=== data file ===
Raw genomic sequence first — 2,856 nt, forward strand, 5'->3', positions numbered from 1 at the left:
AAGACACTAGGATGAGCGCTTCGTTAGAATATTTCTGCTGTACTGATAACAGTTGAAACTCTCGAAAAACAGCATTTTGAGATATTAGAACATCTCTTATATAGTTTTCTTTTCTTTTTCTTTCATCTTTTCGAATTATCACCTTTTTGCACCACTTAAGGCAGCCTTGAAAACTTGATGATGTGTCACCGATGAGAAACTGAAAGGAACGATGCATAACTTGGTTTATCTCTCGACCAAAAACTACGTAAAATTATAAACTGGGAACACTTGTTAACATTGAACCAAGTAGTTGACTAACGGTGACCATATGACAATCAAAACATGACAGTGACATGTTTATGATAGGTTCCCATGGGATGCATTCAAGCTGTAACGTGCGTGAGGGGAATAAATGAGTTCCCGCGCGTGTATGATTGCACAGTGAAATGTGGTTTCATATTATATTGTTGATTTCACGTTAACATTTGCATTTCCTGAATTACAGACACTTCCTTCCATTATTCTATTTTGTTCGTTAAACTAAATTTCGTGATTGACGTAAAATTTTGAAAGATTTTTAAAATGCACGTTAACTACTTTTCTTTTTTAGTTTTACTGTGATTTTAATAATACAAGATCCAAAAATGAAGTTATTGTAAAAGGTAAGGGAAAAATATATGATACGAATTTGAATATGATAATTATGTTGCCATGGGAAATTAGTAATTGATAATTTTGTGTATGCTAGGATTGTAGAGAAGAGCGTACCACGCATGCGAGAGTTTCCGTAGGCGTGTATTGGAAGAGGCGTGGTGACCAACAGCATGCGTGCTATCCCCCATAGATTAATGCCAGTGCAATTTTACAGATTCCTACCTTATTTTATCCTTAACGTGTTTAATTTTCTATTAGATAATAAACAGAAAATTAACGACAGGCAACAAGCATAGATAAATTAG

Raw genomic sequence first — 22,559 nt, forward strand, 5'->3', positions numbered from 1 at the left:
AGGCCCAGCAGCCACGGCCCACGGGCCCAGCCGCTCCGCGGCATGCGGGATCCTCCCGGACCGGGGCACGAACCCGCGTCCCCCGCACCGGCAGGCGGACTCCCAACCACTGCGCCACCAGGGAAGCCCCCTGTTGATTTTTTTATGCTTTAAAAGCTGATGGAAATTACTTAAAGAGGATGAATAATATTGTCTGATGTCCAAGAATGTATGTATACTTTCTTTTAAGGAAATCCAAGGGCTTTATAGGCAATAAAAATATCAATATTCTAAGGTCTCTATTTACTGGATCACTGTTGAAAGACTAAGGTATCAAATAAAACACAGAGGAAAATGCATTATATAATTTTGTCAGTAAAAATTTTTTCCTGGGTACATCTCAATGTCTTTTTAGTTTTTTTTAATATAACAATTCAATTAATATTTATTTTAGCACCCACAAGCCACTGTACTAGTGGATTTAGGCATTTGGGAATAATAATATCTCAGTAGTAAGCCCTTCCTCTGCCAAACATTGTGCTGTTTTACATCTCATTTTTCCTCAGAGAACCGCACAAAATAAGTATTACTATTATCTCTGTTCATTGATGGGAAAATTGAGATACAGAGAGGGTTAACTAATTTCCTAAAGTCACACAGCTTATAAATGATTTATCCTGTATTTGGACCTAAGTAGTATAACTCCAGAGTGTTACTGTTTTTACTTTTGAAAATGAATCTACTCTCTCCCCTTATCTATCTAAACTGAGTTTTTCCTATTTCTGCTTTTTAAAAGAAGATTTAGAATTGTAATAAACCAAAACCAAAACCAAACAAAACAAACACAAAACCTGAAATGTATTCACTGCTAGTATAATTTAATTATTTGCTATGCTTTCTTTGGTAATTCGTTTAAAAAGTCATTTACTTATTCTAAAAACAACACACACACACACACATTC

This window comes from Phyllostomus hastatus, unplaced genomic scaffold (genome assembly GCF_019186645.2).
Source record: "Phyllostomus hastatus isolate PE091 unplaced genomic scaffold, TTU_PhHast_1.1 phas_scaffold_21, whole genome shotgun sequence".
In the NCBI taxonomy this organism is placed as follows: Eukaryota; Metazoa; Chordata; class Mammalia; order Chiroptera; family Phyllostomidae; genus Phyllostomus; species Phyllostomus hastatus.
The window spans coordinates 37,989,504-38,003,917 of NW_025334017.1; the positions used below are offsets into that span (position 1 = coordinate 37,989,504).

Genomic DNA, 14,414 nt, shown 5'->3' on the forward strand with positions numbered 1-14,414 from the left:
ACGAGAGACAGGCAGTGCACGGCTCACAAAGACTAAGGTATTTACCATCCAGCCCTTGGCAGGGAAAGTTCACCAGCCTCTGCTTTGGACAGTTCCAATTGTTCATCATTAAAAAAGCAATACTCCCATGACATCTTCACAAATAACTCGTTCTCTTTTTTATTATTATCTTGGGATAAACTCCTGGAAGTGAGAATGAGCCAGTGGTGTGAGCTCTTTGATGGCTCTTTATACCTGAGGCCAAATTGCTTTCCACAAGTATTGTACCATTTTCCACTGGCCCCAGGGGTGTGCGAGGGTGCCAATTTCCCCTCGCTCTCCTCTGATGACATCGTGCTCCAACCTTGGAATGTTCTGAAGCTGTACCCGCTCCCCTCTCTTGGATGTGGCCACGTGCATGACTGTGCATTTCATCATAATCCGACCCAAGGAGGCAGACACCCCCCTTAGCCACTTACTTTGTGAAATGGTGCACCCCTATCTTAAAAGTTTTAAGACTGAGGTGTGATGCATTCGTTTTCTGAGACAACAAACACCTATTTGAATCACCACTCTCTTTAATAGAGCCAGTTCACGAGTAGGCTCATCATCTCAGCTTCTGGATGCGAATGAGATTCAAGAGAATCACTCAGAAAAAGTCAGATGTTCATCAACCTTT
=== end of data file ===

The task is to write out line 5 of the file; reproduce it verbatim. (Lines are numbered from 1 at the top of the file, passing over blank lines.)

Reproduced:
This window comes from Phyllostomus hastatus, unplaced genomic scaffold (genome assembly GCF_019186645.2).